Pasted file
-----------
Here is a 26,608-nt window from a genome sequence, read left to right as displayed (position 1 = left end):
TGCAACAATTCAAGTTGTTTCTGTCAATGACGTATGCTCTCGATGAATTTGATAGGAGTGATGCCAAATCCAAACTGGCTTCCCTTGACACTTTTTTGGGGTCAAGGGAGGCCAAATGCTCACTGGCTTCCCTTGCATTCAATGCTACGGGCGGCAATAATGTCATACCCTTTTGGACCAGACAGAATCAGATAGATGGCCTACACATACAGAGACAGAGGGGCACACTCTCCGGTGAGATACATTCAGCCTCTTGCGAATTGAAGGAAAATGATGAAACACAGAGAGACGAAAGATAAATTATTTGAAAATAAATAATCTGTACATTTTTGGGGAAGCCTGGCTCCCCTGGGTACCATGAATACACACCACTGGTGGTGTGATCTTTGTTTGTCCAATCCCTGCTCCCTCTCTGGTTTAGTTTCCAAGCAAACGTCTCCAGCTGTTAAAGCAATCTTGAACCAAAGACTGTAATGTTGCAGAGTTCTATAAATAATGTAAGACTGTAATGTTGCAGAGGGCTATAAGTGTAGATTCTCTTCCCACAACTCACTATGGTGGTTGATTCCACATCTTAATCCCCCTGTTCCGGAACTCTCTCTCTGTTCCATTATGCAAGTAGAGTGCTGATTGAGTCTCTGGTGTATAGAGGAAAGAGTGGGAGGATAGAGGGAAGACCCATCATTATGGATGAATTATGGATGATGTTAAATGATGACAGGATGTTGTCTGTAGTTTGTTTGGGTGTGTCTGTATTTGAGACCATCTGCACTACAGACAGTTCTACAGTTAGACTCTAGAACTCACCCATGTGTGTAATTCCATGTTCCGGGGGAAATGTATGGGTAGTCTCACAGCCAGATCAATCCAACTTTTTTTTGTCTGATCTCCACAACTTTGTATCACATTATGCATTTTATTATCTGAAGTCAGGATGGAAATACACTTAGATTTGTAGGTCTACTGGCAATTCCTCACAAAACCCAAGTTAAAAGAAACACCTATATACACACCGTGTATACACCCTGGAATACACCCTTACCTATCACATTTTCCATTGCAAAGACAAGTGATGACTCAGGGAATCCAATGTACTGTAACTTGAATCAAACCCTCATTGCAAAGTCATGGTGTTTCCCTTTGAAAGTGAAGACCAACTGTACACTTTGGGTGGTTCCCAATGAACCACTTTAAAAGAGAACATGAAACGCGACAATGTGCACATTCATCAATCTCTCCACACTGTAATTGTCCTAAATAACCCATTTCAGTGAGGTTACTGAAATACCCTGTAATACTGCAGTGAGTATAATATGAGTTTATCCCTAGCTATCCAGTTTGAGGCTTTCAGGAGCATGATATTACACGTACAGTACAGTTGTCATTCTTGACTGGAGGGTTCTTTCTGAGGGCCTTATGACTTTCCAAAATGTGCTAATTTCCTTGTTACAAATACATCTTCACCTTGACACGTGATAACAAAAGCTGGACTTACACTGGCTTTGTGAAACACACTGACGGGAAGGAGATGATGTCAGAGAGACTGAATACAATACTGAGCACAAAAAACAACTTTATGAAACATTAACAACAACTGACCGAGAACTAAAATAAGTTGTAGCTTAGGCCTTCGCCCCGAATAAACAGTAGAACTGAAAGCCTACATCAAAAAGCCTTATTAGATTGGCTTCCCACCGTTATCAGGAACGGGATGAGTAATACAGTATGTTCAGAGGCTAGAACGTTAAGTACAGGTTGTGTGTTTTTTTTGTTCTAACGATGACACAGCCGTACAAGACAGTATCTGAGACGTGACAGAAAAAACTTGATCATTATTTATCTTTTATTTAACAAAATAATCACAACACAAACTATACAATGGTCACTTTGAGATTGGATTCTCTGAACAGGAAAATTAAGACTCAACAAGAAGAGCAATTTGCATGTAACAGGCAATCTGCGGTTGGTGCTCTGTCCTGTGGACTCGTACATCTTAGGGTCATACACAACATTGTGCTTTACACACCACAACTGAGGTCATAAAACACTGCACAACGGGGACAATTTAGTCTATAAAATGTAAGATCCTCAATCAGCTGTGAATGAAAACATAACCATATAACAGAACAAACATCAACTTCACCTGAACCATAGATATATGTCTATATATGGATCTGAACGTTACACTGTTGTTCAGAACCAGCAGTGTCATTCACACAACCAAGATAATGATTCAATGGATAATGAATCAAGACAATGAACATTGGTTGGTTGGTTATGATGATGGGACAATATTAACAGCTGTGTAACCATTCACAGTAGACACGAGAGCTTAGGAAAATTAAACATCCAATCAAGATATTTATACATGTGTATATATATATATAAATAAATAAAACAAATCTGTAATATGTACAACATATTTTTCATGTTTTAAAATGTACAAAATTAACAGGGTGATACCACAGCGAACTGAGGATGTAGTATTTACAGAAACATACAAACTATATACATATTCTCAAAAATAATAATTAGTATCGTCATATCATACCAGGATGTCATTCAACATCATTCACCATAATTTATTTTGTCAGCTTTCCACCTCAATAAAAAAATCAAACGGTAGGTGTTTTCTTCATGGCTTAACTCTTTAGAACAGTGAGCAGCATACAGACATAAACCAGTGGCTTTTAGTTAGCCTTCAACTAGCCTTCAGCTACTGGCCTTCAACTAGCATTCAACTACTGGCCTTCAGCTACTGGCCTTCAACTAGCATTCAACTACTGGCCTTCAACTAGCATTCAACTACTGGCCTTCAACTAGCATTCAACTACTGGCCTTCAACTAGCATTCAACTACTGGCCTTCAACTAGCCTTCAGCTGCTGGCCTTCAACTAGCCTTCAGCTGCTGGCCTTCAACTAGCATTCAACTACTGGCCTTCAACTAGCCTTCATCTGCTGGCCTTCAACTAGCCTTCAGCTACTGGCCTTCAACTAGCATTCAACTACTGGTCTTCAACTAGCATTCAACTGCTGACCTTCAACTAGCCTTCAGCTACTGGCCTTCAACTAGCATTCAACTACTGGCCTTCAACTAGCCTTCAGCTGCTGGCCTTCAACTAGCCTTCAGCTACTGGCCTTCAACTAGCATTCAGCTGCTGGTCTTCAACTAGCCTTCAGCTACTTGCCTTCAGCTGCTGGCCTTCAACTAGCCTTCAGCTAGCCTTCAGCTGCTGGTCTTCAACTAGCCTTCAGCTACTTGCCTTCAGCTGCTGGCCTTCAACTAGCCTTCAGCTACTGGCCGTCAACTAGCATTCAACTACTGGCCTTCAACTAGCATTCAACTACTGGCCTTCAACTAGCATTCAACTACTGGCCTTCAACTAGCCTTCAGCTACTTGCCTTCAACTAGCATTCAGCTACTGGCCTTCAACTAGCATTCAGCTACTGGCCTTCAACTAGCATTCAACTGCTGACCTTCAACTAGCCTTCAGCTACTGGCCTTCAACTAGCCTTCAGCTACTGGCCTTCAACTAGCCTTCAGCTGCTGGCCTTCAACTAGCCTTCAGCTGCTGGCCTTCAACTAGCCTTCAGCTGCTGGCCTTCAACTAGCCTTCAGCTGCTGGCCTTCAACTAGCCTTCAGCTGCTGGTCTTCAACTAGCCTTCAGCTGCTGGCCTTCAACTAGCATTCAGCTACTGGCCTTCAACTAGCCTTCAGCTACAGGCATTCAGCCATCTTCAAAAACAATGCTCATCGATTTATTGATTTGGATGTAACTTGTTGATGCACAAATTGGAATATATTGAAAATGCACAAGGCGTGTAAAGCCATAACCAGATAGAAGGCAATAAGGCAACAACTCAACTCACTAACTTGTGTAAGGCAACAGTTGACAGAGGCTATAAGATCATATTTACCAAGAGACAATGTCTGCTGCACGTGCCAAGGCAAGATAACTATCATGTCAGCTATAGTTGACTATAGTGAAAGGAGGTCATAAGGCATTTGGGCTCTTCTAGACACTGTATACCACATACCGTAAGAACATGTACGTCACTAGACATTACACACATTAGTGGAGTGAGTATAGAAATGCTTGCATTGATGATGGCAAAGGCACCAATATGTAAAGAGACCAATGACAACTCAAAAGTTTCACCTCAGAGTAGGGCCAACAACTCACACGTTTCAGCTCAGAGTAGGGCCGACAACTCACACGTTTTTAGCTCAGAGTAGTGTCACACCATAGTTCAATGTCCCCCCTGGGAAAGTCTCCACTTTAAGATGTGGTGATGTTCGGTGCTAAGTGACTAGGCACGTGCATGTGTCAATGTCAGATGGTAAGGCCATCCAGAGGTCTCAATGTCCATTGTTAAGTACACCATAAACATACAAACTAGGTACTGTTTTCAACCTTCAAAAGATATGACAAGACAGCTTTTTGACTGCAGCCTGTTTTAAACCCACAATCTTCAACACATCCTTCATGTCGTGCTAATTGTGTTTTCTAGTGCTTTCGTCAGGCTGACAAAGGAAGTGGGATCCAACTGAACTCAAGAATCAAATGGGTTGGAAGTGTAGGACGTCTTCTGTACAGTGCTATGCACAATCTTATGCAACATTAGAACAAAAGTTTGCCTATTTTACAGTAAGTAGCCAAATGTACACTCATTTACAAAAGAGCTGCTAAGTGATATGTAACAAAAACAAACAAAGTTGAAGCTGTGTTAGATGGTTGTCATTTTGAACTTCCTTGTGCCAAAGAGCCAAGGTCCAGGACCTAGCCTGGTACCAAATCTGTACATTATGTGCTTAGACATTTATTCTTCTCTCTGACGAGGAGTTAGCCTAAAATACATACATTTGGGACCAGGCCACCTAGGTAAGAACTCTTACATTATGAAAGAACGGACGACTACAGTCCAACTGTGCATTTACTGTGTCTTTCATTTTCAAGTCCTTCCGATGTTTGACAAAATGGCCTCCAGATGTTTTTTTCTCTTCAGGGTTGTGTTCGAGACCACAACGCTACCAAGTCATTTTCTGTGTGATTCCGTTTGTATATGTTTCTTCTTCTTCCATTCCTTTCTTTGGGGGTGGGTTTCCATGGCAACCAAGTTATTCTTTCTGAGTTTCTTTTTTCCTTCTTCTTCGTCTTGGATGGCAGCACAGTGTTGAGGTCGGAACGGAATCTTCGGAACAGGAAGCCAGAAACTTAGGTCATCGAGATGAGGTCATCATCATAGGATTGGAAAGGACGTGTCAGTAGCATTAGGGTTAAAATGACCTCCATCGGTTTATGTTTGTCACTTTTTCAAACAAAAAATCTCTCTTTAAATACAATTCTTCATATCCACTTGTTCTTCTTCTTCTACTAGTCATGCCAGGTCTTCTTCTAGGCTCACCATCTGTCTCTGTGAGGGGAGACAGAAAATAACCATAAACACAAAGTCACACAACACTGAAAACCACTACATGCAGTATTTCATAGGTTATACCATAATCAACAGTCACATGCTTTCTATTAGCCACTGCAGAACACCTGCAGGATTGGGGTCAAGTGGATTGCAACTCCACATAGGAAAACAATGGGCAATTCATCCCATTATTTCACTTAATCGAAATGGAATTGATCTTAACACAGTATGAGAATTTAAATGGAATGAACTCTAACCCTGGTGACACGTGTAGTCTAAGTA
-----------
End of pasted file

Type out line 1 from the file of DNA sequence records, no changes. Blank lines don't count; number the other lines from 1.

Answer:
Here is a 26,608-nt window from a genome sequence, read left to right as displayed (position 1 = left end):